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Cross-country dynamics during COVID-19

Output, demand, and inflation in Canada, Germany, and the U.S.

The economic effects of COVID-19 and the subsequent recovery have been markedly different across countries. So it’s a good thing FRED has international data. Here, we compare the recent dynamics of output, demand, and inflation for three developed economies: Canada, Germany, and the United States.

Output: GDP

Economic activity contracted sharply in all three countries with the onset of COVID-19 in early 2020. The contraction was mildest in the U.S. and most severe in Canada. But the economic differences across these countries become wider throughout the recovery. The U.S. recovered the fastest, with real GDP in 2021:Q4 about 5% higher than in 2020:Q1. The recoveries in Canada and Germany have been slower: Real GDP in 2021:Q4 increased about 2.5% and 0%, respectively, relative to 2020:Q1.

Demand: Imports

These differences in output are paralleled by the differences in demand. We use real imports of goods and services in the FRED graph above as a proxy for aggregate demand. The U.S. experienced the mildest contraction and the sharpest recovery: Import levels in the U.S. had surpassed their pre-pandemic levels by 2020:Q4 and currently stand close to 15% higher than pre-pandemic levels. Imports in Canada and Germany were still below their pre-pandemic levels in 2021:Q2 and 2021:Q3, respectively.

Inflation: CPI

Not surprisingly, these differences in output and demand are paralleled by the differences in inflation. During the recession itself, consumer price index (CPI) levels in all three countries remained fairly stagnant relative to 2020:Q1. They rose gradually and in tandem until about May 2021. U.S. CPI has accelerated its relative rate of increase since June 2021, potentially as a result of its relatively larger increase in demand.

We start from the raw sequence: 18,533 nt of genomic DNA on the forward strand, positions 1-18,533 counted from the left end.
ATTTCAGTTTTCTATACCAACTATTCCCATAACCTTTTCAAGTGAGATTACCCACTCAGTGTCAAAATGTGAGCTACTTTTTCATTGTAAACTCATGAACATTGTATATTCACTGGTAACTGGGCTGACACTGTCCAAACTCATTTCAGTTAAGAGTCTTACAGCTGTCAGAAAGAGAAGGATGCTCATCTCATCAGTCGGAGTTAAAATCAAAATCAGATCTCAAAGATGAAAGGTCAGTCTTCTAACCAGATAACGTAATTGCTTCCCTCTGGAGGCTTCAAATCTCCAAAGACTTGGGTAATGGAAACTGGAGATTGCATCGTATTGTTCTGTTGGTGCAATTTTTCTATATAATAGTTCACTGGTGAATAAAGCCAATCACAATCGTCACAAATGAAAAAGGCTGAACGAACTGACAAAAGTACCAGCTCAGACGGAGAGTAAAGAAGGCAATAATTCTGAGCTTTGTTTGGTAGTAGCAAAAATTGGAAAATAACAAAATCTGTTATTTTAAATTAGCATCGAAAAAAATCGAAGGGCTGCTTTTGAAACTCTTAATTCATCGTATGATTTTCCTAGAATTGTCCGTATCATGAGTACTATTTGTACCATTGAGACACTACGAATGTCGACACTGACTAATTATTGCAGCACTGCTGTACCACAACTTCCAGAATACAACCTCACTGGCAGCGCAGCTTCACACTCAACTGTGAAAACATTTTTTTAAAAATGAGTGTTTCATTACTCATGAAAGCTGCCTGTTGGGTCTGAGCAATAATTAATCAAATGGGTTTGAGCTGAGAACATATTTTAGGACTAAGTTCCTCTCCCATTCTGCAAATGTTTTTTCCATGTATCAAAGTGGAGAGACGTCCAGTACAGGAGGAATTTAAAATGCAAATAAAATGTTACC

The differences in these dynamics point to the different effects COVID-19 has had on these economies. Look for a deeper comparative cross-country analysis in future posts, where we hope to disentangle the relative importance of the various forces at play.

How these graphs were created: First graph: Search and select “Real Gross Domestic Product for Germany.” From the “Edit Graph” panel, use the “Add Line” tab to search for and select “Real Gross Domestic Product” and “Gross Domestic Product by Expenditure in Constant Prices: Total Gross Domestic Product for Canada.” Use the “Edit Lines” tab to change units to “Index (Scale value to 100 for chosen date).” Enter the base year date as “2020-01-01.” Click the “Copy to all” button to apply to all series.
Second graph: Use the same steps above to graph “Real Imports of Goods and Services for Germany,” “Real Imports of Goods and Services,” and “Real Imports of Goods and Services for Canada.”
Third graph: Use the same steps above to graph “Consumer Price Index of All Items in Germany,” “Consumer Price Index for All Urban Consumers: All Items in U.S. City Average,” and “Consumer Price Index: Total, All Items for Canada.”

Suggested by Jason Dunn and Fernando Leibovici.

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